Better Resolutions, Better Years

It’s that time of year again. The fitness and diet resolutions that were made with the last of the Christmas wine in a glass, a full belly and a book by the fire, only half a moon ago, already feel very distant and unreal. Work stress has undermined our best intentions and family squabbles put paid to the rest.

Before we pull ourselves up for the last desperate battle to regain our willpower, or begin to beat ourselves up over our lack of it, it might be time to look at the hidden reasons we made those resolutions in the first place. Trying to understand a bit better what we were actually seeking with “the new me” might help the next resolutions to become reality, and help scupper the useless ones right up front.

Let’s take weight loss as an example. It’s a perennial favourite, and has figured on my own list for at least twenty years. It seemed really strange and highly irritating that a capable, intelligent, controlled woman like myself was helpless in the face of a few kilos. How could I not get rid of them? Why was I consistently failing to make the necessary changes in my eating habits, when I knew exactly what to do, and was actually very motivated to follow through?  

This last December I had an epiphany. Some of my eating, the bit that was keeping those extra kilos on, was for deep-rooted emotional reasons, not out of hunger or gourmandise. Sweet foods were my way of modulating my moods: the physical, pleasureful jolt of a piece of chocolate melting on the tongue would dispel (for a moment) tiredness, stress, loneliness, even anger or guilt.

Once I realised to what extent emotional eating is addictive behaviour, it began to lose its grip on me. It took a while to deal with the shock of it – how could I not have noticed it before? It was a situation a bit similar to baby blues all those years ago: there’s literature on emotional eating all over the place, and I like to think of myself as having a good psychological eye, a fairly good understanding of who I am.

Perhaps the answer is that it worked so well that I didn’t want to give it up. I was not in a strong enough place in my life to do without it – so I suppressed the knowledge. Of course I had had a theoretical understanding that there is a link between me eating chocolate and feeling better, but I had not understood it in all its Technicolour glory before. Now that I have dug into the embarrassing underground of my relationship with food, in more detail than I care to write out here, it is highly likely that those pounds will come off and stay off. It’s only partially a question of willpower. The greater part is understanding why we do what we do.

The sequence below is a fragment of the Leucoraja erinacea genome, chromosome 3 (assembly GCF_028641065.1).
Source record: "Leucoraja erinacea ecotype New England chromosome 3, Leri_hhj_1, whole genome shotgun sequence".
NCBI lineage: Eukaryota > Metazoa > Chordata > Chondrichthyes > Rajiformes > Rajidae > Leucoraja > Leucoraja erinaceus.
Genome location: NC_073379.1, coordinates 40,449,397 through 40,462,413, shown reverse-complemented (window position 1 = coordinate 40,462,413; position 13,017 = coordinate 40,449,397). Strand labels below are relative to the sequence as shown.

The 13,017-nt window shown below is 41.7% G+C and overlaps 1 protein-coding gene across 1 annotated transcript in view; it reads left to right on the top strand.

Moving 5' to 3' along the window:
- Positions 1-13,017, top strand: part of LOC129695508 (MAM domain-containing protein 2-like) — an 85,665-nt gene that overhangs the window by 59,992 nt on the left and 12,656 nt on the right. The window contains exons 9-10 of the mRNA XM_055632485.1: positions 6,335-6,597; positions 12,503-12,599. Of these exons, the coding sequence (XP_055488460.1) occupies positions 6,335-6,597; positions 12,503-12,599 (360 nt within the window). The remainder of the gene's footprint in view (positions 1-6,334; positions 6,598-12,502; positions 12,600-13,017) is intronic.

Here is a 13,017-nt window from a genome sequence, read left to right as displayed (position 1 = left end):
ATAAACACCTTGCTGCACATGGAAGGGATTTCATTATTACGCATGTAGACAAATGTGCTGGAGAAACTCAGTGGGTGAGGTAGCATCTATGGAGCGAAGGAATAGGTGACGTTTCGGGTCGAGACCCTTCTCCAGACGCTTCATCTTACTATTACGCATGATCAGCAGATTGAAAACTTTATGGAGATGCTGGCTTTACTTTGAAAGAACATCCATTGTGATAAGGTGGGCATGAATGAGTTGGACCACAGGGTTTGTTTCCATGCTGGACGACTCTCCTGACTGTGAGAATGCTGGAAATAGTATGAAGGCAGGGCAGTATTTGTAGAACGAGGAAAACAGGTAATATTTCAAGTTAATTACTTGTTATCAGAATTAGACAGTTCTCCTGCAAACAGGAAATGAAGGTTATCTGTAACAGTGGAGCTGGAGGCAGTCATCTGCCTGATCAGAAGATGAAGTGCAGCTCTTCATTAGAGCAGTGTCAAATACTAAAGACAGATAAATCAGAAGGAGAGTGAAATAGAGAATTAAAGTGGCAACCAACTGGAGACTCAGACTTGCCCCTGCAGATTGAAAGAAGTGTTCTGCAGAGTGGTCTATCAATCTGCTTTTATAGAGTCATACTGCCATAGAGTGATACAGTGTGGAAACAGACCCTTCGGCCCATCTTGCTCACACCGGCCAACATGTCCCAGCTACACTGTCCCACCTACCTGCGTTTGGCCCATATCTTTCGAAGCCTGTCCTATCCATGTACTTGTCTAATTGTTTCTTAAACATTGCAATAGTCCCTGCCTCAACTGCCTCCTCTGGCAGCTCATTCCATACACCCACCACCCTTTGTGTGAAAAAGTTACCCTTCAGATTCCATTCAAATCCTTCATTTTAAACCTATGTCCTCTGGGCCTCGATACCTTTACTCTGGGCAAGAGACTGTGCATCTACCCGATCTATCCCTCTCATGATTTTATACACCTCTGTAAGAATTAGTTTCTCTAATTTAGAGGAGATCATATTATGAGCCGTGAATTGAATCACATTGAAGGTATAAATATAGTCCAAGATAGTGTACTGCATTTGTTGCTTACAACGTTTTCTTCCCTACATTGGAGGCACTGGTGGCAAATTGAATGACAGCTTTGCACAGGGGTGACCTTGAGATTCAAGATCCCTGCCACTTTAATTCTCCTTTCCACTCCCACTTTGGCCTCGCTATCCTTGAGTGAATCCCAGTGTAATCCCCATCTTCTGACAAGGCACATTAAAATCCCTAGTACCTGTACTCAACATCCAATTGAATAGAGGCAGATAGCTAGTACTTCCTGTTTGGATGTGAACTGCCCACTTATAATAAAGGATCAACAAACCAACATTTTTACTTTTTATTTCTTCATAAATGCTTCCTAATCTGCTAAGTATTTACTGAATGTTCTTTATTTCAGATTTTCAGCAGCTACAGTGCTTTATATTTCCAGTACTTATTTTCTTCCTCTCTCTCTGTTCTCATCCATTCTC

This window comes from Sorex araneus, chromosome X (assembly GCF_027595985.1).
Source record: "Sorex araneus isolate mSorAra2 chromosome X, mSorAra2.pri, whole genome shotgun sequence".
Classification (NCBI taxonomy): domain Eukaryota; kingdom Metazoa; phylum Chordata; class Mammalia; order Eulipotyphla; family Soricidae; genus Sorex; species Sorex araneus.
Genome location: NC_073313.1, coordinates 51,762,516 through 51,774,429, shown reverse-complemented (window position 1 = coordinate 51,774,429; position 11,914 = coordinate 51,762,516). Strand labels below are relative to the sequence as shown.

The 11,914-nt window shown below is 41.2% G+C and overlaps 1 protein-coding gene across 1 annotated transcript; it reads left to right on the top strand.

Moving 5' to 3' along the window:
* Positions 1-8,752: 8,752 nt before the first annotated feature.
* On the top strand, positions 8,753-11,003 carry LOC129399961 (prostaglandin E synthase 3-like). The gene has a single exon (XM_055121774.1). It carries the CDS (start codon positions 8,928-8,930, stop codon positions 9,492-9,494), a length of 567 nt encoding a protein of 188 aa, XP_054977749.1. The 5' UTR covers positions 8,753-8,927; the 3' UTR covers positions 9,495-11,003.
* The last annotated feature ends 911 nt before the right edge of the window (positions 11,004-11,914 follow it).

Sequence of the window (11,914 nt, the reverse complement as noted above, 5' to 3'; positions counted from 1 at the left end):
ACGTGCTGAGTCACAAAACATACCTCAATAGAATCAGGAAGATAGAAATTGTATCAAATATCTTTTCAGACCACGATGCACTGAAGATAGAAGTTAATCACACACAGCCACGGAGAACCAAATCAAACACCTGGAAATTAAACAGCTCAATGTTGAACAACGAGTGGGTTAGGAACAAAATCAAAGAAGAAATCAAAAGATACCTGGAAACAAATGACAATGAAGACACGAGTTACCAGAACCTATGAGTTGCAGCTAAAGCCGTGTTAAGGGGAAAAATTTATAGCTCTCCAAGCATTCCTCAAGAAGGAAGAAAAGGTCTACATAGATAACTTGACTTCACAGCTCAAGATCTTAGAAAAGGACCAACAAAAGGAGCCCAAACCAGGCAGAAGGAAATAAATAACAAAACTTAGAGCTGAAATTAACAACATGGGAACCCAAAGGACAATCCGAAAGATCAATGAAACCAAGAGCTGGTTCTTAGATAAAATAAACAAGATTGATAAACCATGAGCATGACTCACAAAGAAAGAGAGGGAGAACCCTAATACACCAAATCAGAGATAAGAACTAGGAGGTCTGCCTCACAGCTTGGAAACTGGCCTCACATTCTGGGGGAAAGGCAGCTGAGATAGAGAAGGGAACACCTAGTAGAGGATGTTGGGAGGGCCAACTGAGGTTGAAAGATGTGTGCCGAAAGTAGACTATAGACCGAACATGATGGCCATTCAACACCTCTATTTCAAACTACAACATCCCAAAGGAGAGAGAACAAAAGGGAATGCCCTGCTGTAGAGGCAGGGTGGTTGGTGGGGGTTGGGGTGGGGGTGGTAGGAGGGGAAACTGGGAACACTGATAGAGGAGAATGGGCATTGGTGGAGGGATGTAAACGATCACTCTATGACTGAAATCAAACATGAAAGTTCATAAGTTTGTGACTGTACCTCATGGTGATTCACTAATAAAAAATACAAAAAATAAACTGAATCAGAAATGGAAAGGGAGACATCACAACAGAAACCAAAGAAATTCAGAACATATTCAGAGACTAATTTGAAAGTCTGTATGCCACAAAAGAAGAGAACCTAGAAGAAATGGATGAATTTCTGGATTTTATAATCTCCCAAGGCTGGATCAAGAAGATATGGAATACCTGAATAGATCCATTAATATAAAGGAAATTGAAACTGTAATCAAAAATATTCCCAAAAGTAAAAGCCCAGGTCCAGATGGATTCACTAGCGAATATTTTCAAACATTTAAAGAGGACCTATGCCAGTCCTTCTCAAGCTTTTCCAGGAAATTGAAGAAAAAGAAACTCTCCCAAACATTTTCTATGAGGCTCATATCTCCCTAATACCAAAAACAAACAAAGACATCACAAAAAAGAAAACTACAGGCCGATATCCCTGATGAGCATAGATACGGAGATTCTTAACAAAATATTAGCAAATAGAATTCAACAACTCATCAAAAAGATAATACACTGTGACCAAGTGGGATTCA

But just as important is setting another question: why do I even want to lose weight / become more fit / learn to paraglide? What are we actually trying to achieve with it? Hardly ever are our resolutions and plans just about the visible gain. We are either seeking some hidden goal or trying to get away from something unpleasant. What are they for you, for your resolutions, your dreams and plans?

Naturally the goals seem appealing in themselves as well, and are worth pursuing for themselves. But often that is not enough for us: what we are really looking for is not the fitter body or the thrill of weightless freedom paragliding gives, but something to do with our self-image: we will be admired, and hence we will be loved. Perhaps we feel we are not lovable enough as we are. Why would we think that? Where does the thought stem from? And onwards it goes. The deeper we go, the better we can assess whether paragliding really is a goal for us, and fun in itself, or whether we are using it merely as a hold-all for our wish to be loved and admired – or for freedom, or for whatever it is that we think we lack.    

We live in a culture of doing, of progress and dynamic change. We seldom allow ourselves to just be. This easily leads to a state of mind where nothing is good enough as it is, that life itself is not worthy and beautiful as it is. There is always a void in ourselves that needs to be filled – with chocolate, for example! Or a resolution! That is why surrendering to the status quo can actually be such a brave, meditated choice, and why dreams and plans need to be looked at from more than one angle.

Anything we do can be turned either into filling the void, or done for the pleasure of its own sake. Distinguishing why you do what you do is crucial to happiness. Small kids do it right, even when they are acting in a goal-oriented way. Why do we lose that, and how do we get it back? Perhaps by asking ourselves the following questions:

What is it that you want at the heart of it? What is the thing that your dreams or resolutions represent?

Are the dreams really the way to get that? Or could your dreams even take you away from the final goal? Or are they a really long way to get there?

Is the pursuit of the dream, the action itself going to give you happiness?

Or could you actually – gasp! - be happy as you are?

In a way it’s hubris, a kind of reverse pride: it’s very hard for us to accept that we are ”normal” human beings, like everyone else. In other words, that we are human at all, that we have failings. We always strive to be something more, something better, to appease that dictator inside ourselves, the one we never can measure up to and whose love we cannot seem to gain. This year, its time for a revolution of a resolution - for the status quo.



Swedish researchers Lisbeth Stahre & Veronika Ryd have written an excellent book on emotional eating, which is available in Swedish and Finnish, but unfortunately not in English.